New PSD memberﾠ felt obligation to serve
When Tom Shipley was running an antique shop in Indianapolis, the furthest thing from his mind was wastewater technology.ﾠ Now he studies it all the time. The Slaty Fork businessman is the newest member of the three-man Pocahontas Public Service District (PSD) board.
Shipley's family has deep roots in Pocahontas County but he grew up in Charleston and Parkersburg, where his father worked for DuPont. Tom's mother was a housewife and classmate of Senator Robert C. Byrd.
After a couple years of college at WVU and Illinois State, Shipley headed west, to California, with dreams of becoming an actor. Shipley found little work acting but was unwilling to live like a starving actor.
"I was scared of living in a one-room with cockroaches and a light bulb hanging down from the ceiling, so I tried too hard to earn a living," he said. "I ended up taking odd jobs. I would work two or three jobs and I became known as the guy who parked the cars or the security guard or the box office ticket taker instead of the actor or the singer."
Ultimately frustrated with his Hollywood experience, Shipley moved to Indianapolis in 1994 and opened a small antique shop. Applying the same work ethic that kept him from starving in Hollywood, Shipley built his business from the ground up.
"I started an antiques business and sold mid-century modern stuff from the 1950s, 60s and 70s," he said. "I established myself fairly well and I was on HGTV's 'Home Across America' with Joe Ruggiero. That was one of their early TV programs and they did a thing on my downtown loft."
Unaware at the time, the TV appearance would change his life. An Ohio relative saw Shipley on TV and called the antique dealer with a proposition.ﾠ
"My great uncle Dave Sharp lived in Cincinatti and he saw me on that program," he said. "He called me up and he said, 'Tom, I saw you on that TV and that was really good.'"
Shipley told his great uncle that his business was doing well.
"He said, 'well, that's a shame because you're going to have to give all that up,"
Why? Shipley asked his great uncle.
"Because I want you to come down and take over this farm and our country store."
At first, Shipley told his uncle, "It isn't going to happen."
But lured by the attraction of a peaceful life in beautiful Pocahontas County and constantly badgered by Great Uncle Dave, Shipley gave up his antique business and moved to Slaty Fork in 2004.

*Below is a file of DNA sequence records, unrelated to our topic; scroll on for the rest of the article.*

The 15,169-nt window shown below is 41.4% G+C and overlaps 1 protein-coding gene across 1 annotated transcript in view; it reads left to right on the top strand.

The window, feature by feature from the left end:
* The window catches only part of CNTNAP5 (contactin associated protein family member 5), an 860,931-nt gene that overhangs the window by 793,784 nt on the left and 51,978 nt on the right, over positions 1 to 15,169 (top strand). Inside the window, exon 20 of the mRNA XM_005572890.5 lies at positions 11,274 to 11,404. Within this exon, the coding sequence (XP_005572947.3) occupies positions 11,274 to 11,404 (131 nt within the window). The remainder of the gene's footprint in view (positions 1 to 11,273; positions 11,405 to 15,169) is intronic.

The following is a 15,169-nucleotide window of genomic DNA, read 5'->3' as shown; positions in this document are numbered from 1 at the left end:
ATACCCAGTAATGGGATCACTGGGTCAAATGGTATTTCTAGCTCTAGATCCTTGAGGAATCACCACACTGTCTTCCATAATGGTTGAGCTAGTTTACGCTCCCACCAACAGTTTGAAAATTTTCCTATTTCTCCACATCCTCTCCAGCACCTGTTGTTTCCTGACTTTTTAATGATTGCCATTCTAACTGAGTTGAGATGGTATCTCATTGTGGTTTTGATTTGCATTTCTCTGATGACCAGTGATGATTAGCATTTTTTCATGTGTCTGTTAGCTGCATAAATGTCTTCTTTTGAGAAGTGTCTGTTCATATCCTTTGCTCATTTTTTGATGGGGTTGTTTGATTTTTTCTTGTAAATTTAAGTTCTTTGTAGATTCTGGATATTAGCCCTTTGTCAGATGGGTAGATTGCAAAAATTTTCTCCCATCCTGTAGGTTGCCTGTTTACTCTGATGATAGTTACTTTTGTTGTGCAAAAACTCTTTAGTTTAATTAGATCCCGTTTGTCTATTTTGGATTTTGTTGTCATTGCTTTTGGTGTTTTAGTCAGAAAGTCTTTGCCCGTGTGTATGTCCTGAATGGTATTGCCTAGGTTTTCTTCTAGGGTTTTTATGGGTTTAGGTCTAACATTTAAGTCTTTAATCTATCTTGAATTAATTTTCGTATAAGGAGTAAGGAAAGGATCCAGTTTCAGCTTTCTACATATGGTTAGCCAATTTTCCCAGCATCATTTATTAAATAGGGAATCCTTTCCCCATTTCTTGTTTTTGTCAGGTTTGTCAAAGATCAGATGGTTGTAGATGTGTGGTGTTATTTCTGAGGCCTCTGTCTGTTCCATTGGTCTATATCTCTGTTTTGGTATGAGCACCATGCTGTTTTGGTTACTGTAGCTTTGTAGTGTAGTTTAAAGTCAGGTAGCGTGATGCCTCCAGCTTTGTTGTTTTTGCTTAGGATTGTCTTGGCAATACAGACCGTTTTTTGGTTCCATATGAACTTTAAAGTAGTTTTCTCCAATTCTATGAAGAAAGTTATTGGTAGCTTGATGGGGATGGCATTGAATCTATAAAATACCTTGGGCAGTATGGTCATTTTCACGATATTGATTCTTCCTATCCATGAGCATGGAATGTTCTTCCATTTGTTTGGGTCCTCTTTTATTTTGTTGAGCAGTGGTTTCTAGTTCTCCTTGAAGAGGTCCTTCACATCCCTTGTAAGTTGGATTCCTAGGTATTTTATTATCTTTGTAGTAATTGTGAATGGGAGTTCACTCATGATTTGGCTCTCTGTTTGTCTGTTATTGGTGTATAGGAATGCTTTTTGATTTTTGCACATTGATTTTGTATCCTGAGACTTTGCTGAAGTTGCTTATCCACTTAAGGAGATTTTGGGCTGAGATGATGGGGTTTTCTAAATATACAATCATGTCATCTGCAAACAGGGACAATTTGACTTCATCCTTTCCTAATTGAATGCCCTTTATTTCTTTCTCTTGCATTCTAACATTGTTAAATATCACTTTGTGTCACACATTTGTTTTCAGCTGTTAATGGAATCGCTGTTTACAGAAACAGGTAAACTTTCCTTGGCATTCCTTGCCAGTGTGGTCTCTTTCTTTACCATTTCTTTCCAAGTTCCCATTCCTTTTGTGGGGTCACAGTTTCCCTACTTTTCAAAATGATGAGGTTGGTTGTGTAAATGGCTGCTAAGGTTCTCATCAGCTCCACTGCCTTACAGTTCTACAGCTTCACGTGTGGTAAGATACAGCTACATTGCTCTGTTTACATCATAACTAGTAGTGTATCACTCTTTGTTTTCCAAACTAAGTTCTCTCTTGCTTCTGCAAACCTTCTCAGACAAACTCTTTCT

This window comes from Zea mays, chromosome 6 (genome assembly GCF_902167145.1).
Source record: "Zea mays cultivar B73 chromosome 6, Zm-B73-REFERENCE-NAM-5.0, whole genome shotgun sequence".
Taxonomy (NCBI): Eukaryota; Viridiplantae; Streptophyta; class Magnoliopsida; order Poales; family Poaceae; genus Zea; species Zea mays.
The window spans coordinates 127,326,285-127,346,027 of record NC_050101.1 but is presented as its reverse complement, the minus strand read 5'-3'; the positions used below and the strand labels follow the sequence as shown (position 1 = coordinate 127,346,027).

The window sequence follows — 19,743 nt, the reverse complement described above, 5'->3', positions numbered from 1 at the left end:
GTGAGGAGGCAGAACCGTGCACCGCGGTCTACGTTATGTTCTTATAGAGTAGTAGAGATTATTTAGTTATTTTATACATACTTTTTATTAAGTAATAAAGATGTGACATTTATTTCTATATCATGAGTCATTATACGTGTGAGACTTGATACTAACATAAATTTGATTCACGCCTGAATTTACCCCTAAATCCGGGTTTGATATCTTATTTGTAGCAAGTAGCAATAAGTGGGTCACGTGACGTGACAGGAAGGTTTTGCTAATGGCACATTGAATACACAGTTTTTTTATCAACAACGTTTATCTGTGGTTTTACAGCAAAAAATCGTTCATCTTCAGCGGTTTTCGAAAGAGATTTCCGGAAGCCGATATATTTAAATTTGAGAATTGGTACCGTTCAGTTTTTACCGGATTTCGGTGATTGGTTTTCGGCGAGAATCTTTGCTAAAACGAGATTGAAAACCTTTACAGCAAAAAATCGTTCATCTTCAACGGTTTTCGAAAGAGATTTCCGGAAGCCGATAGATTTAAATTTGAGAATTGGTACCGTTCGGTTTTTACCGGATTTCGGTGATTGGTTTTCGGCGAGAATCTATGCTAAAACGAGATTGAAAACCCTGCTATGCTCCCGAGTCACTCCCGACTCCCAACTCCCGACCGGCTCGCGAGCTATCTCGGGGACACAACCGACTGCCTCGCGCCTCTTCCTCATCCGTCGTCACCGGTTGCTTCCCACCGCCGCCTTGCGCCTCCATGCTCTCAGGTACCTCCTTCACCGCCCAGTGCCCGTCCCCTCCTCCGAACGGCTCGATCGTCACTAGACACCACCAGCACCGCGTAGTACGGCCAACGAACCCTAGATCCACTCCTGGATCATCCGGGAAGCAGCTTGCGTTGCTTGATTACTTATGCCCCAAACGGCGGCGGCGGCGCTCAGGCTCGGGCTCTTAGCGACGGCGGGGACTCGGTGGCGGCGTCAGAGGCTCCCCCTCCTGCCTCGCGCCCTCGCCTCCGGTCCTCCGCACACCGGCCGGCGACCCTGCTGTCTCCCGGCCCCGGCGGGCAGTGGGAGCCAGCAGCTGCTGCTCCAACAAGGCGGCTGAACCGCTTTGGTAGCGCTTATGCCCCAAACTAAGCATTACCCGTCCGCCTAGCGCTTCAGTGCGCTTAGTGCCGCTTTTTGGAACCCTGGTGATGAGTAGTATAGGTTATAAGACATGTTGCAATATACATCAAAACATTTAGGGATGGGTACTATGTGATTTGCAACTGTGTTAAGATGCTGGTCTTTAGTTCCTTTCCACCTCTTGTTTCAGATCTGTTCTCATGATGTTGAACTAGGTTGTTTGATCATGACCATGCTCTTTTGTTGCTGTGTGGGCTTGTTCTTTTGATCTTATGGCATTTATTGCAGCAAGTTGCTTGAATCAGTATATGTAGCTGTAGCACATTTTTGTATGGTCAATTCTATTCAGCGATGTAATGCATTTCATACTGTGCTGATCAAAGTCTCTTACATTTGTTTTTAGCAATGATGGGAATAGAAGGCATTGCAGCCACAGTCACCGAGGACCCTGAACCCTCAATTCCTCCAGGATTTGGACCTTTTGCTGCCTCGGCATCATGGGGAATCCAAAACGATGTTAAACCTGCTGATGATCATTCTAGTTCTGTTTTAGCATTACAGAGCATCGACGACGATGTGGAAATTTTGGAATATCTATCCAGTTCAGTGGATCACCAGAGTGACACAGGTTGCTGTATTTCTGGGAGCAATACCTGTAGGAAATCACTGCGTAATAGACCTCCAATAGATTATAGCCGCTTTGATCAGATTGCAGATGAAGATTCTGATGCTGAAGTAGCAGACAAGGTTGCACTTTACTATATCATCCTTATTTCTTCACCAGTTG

Two weeks after taking over Sharp's Country Store, Shipley learned the PSD planned to use the farm to build a sewage plant.ﾠ
A four-year public relations campaign and political battle resulted in victory for Shipley in 2008, when the PSD dropped plans to take his family farm and chose a different site for the sewage plant. Shipley gives most of the credit to his friends and neighbors for pitching in to save the Sharp Farm.
The store owner was immediately embroiled in a second fight to keep the sewage plant off the banks of the Elk River. Shipley said he and his mother both felt a strong obligation to stay in the fight and help the neighbors who had helped them.
"So many people had helped us and there was still an issue," he said. "My mom told me, 'we're going to stay in it and we're going to help the people that helped us.'"
The second battle against county government resulted in another victory for Shipley when the PSD voted to move the plant away from the Elk River, further up the mountain on Snowshoe Drive.
After two battles against the powers that be, Shipley just wanted to take it easy and run his store. But, after board member Scott Millican resigned in November, 2009, several people asked him to submit his name to the county commission for the vacant seat.
"There was some discussion about me getting on the PSD," he said. "I'm not proud of this but I'm a human being. I was not eager to do it because I've got to earn a living. I've got to run a business so that I have a future and my family has a future. This fight took every ounce of energy."
Ultimately,ﾠ Shipley felt obligated to put his name in the hat.
"I had to really, seriously think about it and my decision was that, 'yeah, it's going to be inconvenient and it's going to possibly keep me from getting my act together with my farm and living a peaceful, wonderful life, but I owe something to the community,'" he said.
Shipley says he enjoys working with fellow board members Mark Smith and Amon Tracey.
"It's a good working environment," he said. "It's a process and I'm still learning it.ﾠ My goal is to have our discussions open, so the community can participate."
The new board member said tourism is vital to the future of Pocahontas County.
"We can't ignore the fact that this community has become a tourism community," he said. "To develop in a way that would ignore the potential risks of ruining that - it's a green eco-tourism kind of thing that's happening - would be a bad move."
Shipley said protecting the environment does not mean no development.
"We've got to have progress," he said. "We have to do it in a way using state-of-the-art equipment and doing it the best way we can. A lot of that equipment is becoming more cost-effective as more and more communities bring it into play."
"If we go back to our farming roots and our traditional values that came from that, and also move forward with high-speed internet to bring in technologies that are compatible with the environment, we can move forward by expanding with different kinds of businesses."